Average property prices in the UK are at historic highs and this is not good news for future house price gains.
Why? The short answer is that trees don’t grow to the sky. The longer answer is a bit more complicated but very interesting.
But first, a question: Why am I – a stock market investor – talking about house prices?
The answer is:
- I’m interested in market valuations in general and that extends to the property market.
- I think stock market investors can learn a lot from property investors.
- The housing market valuation methods which I cover in this article are directly applicable to the stock market as well, with just a couple of minor tweaks.
Okay, enough with the introduction; let’s take a look at the UK housing market:
House prices always go up, right?
Here’s a chart of average house prices for England and Wales based on data from the Office for National Statistics and Halifax (okay, England and Wales aren’t the whole UK, but they’re the bulk of it and it’s the data the ONS had on their website):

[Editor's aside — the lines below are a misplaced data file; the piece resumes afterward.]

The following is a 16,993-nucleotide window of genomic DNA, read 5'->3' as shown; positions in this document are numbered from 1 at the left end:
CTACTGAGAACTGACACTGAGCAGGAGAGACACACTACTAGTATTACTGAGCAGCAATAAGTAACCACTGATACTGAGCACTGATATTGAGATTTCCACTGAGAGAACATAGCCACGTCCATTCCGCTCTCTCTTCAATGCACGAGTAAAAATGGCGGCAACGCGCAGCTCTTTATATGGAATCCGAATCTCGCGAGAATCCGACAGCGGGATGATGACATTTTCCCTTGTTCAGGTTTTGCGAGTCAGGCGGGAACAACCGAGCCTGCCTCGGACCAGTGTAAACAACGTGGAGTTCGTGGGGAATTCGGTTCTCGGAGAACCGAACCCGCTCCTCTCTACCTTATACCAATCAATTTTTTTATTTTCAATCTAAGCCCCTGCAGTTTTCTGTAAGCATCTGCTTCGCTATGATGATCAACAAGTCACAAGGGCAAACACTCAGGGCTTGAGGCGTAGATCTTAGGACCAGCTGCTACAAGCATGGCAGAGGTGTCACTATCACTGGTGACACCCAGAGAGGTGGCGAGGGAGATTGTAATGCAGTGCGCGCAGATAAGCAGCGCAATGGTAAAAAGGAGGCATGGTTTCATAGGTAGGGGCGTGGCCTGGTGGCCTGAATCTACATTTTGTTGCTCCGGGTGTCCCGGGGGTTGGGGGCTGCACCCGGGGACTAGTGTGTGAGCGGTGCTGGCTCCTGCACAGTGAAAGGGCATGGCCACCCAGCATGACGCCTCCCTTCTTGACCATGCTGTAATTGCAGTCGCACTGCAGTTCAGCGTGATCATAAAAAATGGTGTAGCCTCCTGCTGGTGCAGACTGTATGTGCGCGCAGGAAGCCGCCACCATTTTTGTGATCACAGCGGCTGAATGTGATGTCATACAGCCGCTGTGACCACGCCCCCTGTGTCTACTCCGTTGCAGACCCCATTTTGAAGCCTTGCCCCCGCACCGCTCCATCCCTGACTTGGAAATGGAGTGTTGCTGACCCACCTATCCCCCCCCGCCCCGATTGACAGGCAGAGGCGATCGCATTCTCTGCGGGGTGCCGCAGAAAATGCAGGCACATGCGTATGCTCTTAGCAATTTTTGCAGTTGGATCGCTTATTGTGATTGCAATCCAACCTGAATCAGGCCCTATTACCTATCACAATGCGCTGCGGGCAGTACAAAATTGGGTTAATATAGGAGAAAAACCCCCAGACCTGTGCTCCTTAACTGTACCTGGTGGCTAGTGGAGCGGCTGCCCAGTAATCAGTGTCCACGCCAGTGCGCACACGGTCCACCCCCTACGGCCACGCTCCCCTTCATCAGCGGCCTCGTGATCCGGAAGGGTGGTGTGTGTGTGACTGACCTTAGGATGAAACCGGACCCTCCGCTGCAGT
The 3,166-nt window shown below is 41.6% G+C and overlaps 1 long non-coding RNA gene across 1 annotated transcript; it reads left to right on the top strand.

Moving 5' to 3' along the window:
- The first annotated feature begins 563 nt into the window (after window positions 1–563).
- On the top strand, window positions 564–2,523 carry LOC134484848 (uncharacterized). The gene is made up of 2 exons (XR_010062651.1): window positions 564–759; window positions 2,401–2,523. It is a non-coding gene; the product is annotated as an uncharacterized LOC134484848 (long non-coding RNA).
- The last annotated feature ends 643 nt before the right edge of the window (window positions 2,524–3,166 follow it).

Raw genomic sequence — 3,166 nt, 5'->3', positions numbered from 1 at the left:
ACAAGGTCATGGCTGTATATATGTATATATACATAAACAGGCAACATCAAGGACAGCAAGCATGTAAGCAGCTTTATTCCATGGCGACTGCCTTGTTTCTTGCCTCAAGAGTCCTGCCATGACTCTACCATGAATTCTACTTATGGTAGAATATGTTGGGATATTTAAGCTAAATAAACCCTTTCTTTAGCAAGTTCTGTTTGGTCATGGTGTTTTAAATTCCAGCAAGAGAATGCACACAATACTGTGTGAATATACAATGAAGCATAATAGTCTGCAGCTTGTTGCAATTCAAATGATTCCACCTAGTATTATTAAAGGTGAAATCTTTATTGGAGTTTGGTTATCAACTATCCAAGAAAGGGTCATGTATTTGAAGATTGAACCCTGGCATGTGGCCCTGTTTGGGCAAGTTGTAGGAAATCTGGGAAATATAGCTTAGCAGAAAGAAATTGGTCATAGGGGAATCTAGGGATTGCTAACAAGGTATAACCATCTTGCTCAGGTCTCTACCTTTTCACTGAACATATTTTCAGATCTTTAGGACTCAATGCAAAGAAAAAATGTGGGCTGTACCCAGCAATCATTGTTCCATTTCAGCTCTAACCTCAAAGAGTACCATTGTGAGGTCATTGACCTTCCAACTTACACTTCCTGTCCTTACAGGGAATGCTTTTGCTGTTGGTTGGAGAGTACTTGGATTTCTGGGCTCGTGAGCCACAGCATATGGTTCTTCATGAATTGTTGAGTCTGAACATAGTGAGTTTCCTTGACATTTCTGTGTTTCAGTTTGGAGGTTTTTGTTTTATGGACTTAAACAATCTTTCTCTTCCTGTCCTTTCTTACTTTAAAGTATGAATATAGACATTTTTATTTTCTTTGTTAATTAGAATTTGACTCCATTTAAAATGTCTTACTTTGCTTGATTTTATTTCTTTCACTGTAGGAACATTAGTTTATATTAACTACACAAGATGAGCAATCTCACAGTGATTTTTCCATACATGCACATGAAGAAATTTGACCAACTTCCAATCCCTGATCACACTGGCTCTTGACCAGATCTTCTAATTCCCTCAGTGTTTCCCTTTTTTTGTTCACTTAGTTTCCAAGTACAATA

As you can see, average property prices in the UK have gone up a lot, from £27,000 in 1983 to £225,000 in 2017. That’s an average annual gain of about 6%.
A lot of that is due to inflation, but people rarely adjust for inflation when calculating investment returns. Most people would just look at the chart above and say “see, property goes up by 6% almost every year.”
So property prices have gone up a lot, but what about their value? In other words, I could pay someone £100 for a peanut, but that doesn’t mean the peanut is worth £100.
Price and value are two entirely different things. However, there is obviously a close relationship between the two (which is why people don’t usually pay £100 for a peanut).
How do we measure the true value of a property or its intrinsic value? The simple truth is that we can’t.
There are too many factors and value is ultimately a subjective thing. But we can still make a pretty sensible estimate based on historic norms.
For example, house prices in a country are obviously going to be related to the earnings of the people who live in that country because they’re the ones who pay mortgages to banks or rent to landlords.